But Li, much like other Chinese observers on this issue, is adamant in saying that this strategic gamble can pay off only if Beijing is able to secure the support of local stakeholders and engage directly with local communities – not only with unstable and unreliable political elites. Li noted that “some Chinese firms need to improve their practices” as they face increased criticism for what some call “resource grabbing,” their refusal to use local workers, and other issues. This will be a challenge for China’s bigger state companies, who are not used to “negotiating” and sharing power with social stakeholders when their interests are at stake.
If Beijing is serious about expanding its role in Africa, it must give precedence to local interests and make sure to positively engage and share profits with local communities. This is true for Chinese interests in Djibouti as much as for its overall presence in Africa
Enthusiasm for Investments
As of today, China appears to have won hands down the battle for public opinion in Djibouti. Indeed, there is an undeniable enthusiasm for Beijing’s investments among stakeholders and professionals in different key industries in Djibouti. These investments are viewed as a lifeline that could lift Djibouti out of its present situation.
This is not surprising considering that, as the least populous country on the Horn of Africa, Djibouti has so far been unable to truly transform its strategic position into real benefits for its population. According to UNICEF, the country remains plagued by a high poverty rate (over 40 percent of the population is under the poverty line), a catastrophic unemployment rate (over 60 percent) and risk of famine threatening almost 25 percent of the population.
Among proponents of more Chinese involvement is Ali Elmi Ahmed, the CEO of MCA Djibouti SARL, one of Djibouti’s premier construction material companies. Ahmed believes Chinese investments’ biggest contribution is the significant improvement of road and railroad linkages with Ethiopia, Djibouti’s bigger neighbor and main target market of local companies. “I sincerely believe that China can bring a lot to Djibouti, by enabling it to meet the growing demand of our neighbor Ethiopia, and other countries in the region without access to [the] sea,” he said.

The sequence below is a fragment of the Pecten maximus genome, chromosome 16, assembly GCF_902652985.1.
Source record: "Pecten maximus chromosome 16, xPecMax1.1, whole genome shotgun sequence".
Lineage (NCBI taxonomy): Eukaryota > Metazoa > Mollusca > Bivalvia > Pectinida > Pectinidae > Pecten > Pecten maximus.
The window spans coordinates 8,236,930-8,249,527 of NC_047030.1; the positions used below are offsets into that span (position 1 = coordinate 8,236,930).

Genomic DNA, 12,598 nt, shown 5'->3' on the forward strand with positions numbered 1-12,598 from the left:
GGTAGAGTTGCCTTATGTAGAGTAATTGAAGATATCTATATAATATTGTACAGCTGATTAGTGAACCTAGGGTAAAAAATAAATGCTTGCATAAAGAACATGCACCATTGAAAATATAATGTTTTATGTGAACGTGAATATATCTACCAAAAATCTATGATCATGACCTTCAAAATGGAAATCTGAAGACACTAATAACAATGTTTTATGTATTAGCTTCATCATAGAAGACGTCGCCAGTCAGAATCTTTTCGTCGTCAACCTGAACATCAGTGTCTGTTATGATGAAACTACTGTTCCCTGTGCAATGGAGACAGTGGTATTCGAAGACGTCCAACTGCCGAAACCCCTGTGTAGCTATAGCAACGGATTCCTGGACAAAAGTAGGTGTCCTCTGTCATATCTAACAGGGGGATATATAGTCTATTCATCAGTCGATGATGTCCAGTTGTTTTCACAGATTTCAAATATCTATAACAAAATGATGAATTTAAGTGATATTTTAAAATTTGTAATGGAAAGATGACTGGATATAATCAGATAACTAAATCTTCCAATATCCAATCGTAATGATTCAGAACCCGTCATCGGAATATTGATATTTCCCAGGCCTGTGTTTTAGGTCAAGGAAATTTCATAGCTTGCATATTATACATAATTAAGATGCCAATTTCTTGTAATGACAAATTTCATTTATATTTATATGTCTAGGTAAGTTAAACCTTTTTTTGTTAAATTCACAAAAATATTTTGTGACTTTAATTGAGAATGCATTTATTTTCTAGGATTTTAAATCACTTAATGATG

Indeed, for the most part, local producers and logistics companies have few opportunities to benefit directly from China-sponsored infrastructure projects – for example, by supplying Chinese companies established in Djibouti or targeting the Chinese market. They hope rather to benefit indirectly from the regional integration resulting from improvements in the logistics industry, the backbone of the Djibouti economy.
Ahmed, like many other business leaders in its field, believes that this new-found friendship between China and Djibouti will ultimately have a positive impact on both: “This geopolitical strategy coupled with China’s economy is a win-win approach for both countries.”
This enthusiasm among industrialists does not surprise Charmarke Abdoulkader, a Djiboutian now living in Shanghai, where he is a consultant for China’s Ministry of Foreign Affairs and also secretary general of the Association for China-Djibouti Friendship. A staunch supporter of Chinese involvement in his country, he does not hesitate to praise the “win-win” partnership between the two countries.
For him, the Chinese presence is an opportunity for young people in Djibouti, and a possible solution to the omnipresent unemployment that awaits graduates of the country. Abdoulkader has developed expertise in this area through his work for the China-Africa Summit, where he oversees hiring modes and contracts by Chinese companies in Djibouti. “The companies involved in these projects are answering young people’s needs by creating jobs,” he said.